3.17.17 — From Language to Landscape

It took Jackson Mac Low a long time to find his voice. It took him even longer to lose it, in a tangle of line and color.

With each step, he was becoming an artist. With the first, in 1953, he had made some of the earliest text art, well before Lawrence Weiner. By his death in 2004, he had found his way to a boisterous abstraction, in crayon, acrylic, and oil stick on paper. When others were questioning publicly whether painting was dead, he made it a matter of private celebration.

It was for him a literal celebration, and it still involved words. With his late “name poems,” he made art as a shout-out to others—most often to his wife, with love, on her birthday. You may or may not be able to make out her name. Does that make Mac Low a poet, an artist, or both at once? The Drawing Center makes the case for his art, through March 19, but it does not insist too hard. It calls the show, open-mindedly enough, “Lines – Letters – Words.”

If you know him at all, and I did not, it is more likely as a poet and performer. He counts among the “language poets,” a group for whom the elements of language mattered as much as their meaning. He admired chance procedures in music by John Cage as well, and he meant many of his drawings as scores. That includes letters from Sanskrit chants and prayers, arranged every which way on graph paper as his Gathas, starting in 1961. It also includes the Skew Lines from 1979, in light pen traces that he imagined as “dropped” onto paper. Their length corresponds to the duration of sounds, and never mind that he rarely got around to performing them.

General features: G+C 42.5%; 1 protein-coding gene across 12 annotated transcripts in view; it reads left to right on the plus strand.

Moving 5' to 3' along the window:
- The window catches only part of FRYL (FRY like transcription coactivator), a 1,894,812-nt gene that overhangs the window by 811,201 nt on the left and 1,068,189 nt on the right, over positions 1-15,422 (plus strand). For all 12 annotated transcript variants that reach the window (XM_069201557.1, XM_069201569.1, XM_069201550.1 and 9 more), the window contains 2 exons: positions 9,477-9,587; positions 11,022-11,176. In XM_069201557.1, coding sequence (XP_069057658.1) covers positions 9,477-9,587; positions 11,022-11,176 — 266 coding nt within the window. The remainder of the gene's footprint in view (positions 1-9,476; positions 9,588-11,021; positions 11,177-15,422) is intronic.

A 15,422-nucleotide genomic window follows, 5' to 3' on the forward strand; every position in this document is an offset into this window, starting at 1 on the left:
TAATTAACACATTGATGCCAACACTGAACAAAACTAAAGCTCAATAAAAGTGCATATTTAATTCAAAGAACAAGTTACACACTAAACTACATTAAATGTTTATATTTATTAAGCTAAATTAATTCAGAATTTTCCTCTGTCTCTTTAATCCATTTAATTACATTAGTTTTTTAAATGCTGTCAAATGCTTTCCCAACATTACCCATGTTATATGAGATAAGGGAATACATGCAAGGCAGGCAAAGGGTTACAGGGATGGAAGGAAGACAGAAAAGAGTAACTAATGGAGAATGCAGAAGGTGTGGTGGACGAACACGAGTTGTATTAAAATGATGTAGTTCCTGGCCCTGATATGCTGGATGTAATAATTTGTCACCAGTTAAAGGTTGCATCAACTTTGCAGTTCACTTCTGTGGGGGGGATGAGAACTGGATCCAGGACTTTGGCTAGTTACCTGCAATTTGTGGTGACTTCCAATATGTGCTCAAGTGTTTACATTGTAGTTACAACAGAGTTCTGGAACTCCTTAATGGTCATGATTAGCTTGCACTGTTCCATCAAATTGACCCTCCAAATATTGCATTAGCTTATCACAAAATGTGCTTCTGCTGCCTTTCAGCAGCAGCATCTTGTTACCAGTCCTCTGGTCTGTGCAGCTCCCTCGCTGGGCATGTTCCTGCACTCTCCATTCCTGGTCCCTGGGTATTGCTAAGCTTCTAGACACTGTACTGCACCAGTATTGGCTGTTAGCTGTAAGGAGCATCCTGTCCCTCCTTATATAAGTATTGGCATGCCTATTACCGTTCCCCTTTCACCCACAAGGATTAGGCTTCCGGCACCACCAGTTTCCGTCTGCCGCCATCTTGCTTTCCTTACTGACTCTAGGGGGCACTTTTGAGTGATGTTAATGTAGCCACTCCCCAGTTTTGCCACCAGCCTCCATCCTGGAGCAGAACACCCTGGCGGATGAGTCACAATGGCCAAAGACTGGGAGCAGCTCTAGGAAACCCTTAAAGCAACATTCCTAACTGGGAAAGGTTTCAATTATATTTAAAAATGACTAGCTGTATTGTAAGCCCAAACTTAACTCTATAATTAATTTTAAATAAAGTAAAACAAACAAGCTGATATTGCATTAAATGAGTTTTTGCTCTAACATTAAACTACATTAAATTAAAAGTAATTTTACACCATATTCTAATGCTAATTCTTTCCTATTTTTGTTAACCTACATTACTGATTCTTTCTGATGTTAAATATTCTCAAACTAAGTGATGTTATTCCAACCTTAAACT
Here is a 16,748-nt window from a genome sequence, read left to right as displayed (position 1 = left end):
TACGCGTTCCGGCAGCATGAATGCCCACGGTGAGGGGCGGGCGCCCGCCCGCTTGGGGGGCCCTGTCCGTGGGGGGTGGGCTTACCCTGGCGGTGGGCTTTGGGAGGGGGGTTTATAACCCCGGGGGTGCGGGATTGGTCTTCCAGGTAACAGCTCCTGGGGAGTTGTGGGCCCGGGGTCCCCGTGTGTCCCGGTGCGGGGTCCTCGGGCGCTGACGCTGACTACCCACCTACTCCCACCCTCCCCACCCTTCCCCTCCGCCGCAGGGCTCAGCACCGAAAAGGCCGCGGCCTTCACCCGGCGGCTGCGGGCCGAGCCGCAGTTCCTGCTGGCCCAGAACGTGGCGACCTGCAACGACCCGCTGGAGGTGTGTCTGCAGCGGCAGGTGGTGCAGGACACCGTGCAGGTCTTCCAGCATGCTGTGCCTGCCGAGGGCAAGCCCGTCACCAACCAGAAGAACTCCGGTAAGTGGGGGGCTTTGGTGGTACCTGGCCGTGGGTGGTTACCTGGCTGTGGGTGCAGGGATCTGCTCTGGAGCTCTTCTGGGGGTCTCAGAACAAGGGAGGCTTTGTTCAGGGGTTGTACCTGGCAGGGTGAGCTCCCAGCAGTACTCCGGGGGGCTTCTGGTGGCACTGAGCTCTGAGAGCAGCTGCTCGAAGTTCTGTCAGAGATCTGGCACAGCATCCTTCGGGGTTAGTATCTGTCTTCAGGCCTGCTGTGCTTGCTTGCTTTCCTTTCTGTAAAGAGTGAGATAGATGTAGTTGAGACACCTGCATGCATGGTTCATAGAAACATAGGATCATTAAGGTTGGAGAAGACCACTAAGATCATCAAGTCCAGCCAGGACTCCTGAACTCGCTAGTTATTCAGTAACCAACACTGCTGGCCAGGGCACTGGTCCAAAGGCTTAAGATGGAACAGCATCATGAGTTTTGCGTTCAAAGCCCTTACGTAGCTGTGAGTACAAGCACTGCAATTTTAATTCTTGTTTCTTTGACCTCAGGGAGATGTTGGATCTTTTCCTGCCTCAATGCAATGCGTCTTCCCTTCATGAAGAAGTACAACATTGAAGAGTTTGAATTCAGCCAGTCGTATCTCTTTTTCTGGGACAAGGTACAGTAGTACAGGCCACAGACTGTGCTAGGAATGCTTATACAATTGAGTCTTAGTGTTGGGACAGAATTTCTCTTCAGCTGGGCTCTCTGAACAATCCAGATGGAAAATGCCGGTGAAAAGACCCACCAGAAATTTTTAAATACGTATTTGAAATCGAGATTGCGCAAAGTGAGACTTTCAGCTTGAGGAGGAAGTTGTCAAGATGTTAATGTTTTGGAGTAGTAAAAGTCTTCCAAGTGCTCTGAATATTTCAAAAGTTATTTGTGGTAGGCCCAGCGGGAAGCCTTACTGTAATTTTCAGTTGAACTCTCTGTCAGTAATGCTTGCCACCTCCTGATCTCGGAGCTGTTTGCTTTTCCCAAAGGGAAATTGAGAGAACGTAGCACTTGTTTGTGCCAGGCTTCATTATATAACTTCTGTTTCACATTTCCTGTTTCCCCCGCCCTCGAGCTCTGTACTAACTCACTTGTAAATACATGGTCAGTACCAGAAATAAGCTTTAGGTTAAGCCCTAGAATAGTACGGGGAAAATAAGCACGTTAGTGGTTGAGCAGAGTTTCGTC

With each stage, Mac Low was working against his time, like a proper avant-garde artist. Born in 1922, he made text art just when Abstract Expressionism and then Minimalism insisted on the purity of visual expression. Then he made his text visually alive and unreadable, just when art had become drier and more ironic. Still, he was by no means standing apart from his time. It comes as a shock to discover pen drawings from 1951 as fluid, dense, and abstract as those by Jackson Pollock that very year. It comes as a shock, too, to see his “static film” of a tree from 1961, three years before Andy Warhol shot the Empire State Building.

Static or not, his only constant was change. As it happens, he shares the Center with Amy Sillman, who called her last exhibition “Stuff Change“—here with a video of drawings inspired by Ovid’s Metamorphoses. (The main gallery holds a hybrid of art and architecture by Mateo López.) The display begins in 1953 with something akin to primitive traces, although also to black brushwork by Franz Kline—followed by the equally primitive language of Hi and Ape, just one coarse red word to a sheet. More jumbled text from the 1960s approaches aphorisms, and one last series, from 1995, takes language to the edge of landscape, with the faint pencil of Birds, Trees, Mountains, Moss, and Leaves. As an artist Mac Low may have earned only a footnote, but as a performer he had entered fully into space.

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